Wallowing in Africa's rivers by day and grazing on their shores by night, hippopotamuses have spurred a long scientific debate about just how they fit into the mammalian family tree.
Some scientists have argued that hippos are most closely related to peccaries and wild pigs. More recent DNA analyses suggested a closer kinship with modern whales; but that proposition left a troubling 40-million-year gap between the oldest known ancestors of whales (55 million years ago), and the earliest hippos (15 million years ago).
Now, a team of paleontologists says they've examined the bones and teeth of 10 living species of hippos, whales and pigs, and 22 of their fossil ancestors, and found evidence that the hippos' closest kin are indeed whales. The findings will appear in Tuesday's issue of the Proceedings of the National Academy of Science.
Jean-Renaud Boisserie, of University of California's Human Evolution Research Center, at Berkeley, with colleagues in France and Chad, argue that skull features quickly eliminated pigs and peccaries as the hippos' closest kin. "That was very clear," Boisserie said.
The team then found striking similarities between hippos and the most hippo-like members of a very diverse animal group called anthracotheres. This extinct family also included pig-like and camel-like members, all of them gone for at least 2.5 million years. The links include constantly growing front teeth and a grooved upper palate exclusive to the two groups.
"The anthracotheres are part of a ... very old family," Boisserie said. They first appear in the fossil record 45 million to 50 million years ago. "That allowed us to make a link with the oldest whales" - four-legged, semi-aquatic animals that first show up in South Asia 55 million to 60 million years ago.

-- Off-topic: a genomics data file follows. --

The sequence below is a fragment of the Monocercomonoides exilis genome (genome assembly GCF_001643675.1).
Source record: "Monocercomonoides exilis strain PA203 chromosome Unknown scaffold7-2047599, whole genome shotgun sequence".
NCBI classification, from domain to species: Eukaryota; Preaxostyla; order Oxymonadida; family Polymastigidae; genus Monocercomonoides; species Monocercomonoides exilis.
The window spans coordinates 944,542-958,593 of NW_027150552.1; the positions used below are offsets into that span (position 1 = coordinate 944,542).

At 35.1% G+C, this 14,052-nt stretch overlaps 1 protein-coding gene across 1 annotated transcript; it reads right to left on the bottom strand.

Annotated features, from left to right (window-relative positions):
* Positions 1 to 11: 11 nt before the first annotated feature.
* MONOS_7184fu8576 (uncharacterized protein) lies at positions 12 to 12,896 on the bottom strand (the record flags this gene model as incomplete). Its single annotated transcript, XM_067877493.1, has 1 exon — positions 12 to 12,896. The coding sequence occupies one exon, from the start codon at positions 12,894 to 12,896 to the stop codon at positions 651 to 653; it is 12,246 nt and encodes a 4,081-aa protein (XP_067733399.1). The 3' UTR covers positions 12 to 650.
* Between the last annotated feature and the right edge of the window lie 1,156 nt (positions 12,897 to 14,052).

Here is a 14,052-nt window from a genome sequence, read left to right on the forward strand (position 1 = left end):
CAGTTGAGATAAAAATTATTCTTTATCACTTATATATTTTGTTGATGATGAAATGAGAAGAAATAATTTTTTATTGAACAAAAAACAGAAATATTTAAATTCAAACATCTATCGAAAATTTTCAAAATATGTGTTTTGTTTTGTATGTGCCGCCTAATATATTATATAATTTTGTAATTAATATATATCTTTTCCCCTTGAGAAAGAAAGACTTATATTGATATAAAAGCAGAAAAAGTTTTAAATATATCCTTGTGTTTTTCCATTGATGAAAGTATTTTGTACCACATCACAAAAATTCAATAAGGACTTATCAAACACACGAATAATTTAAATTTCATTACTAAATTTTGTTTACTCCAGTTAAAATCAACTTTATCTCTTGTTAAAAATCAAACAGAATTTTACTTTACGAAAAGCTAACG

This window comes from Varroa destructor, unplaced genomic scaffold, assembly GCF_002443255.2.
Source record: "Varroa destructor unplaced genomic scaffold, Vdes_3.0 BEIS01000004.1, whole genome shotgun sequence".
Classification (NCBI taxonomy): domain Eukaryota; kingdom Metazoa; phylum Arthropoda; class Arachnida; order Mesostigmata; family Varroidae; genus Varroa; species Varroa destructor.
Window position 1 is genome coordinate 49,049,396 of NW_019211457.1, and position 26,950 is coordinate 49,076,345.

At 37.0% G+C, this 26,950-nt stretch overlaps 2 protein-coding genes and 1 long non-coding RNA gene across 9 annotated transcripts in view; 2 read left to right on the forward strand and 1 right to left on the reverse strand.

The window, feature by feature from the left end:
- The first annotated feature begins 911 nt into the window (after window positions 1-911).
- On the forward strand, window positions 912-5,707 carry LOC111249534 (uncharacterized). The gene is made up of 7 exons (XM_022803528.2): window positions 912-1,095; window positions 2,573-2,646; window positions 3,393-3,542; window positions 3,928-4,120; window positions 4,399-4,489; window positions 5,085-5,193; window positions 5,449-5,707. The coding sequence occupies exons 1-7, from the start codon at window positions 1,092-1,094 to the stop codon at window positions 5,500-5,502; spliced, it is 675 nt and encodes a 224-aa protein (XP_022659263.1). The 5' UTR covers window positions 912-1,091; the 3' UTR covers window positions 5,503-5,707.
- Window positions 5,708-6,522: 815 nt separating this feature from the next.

The 40-million-year gap was largely eliminated. But precisely what sort of critter that last common ancestor of whales and early anthracotheres might have been remains unclear.
Since both hippos and many anthracotheres were semi-aquatic, Boisserie surmised, "probably this common ancestor of all of them - this ancestor we don't know because we haven't found it yet - also related with water, and I would say was probably semi-aquatic."
If they're right, the hippos' closest anthracothere ancestors apparently evolved to exploit a riverine environment which hippos eventually shared with the first humans in Africa.
Their sister lineage, meanwhile - the branch leading to modern whales - evolved to exploit the oceans, where in time they came to spend their entire lives.
Finding their common ancestor remains a challenge for paleontologists. But at least they know where to look.
"The oldest anthracotheres and the oldest whales all formed in southern Asia - India, Pakistan, Thailand - and that's probably where I would like to look for the common ancestor of whales and hippos," Boisserie said.